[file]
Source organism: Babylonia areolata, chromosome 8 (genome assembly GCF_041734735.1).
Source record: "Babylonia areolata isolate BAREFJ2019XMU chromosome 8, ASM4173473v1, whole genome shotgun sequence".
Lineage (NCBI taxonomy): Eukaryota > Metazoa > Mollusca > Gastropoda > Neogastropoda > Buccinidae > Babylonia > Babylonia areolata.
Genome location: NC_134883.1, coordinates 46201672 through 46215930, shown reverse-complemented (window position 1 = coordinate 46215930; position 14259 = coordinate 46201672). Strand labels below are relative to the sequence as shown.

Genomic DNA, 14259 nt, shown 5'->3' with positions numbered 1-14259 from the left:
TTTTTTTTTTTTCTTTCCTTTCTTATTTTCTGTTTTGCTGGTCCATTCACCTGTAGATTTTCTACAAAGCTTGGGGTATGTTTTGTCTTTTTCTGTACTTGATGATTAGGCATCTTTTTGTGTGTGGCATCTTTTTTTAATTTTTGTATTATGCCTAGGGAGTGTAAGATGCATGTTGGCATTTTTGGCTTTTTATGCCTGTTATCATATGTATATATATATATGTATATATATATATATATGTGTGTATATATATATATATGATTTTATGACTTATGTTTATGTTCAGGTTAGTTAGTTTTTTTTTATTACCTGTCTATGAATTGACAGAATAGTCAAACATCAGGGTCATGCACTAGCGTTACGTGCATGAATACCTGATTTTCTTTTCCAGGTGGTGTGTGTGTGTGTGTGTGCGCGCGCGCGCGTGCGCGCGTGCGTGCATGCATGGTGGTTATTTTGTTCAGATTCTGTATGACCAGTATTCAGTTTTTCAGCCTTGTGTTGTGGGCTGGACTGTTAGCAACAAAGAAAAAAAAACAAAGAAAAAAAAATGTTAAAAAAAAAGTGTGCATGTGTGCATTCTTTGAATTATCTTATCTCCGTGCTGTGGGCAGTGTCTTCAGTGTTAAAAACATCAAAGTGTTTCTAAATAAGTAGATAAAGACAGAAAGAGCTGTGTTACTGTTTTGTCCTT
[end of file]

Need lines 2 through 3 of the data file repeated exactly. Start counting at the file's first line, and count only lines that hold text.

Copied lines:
Source record: "Babylonia areolata isolate BAREFJ2019XMU chromosome 8, ASM4173473v1, whole genome shotgun sequence".
Lineage (NCBI taxonomy): Eukaryota > Metazoa > Mollusca > Gastropoda > Neogastropoda > Buccinidae > Babylonia > Babylonia areolata.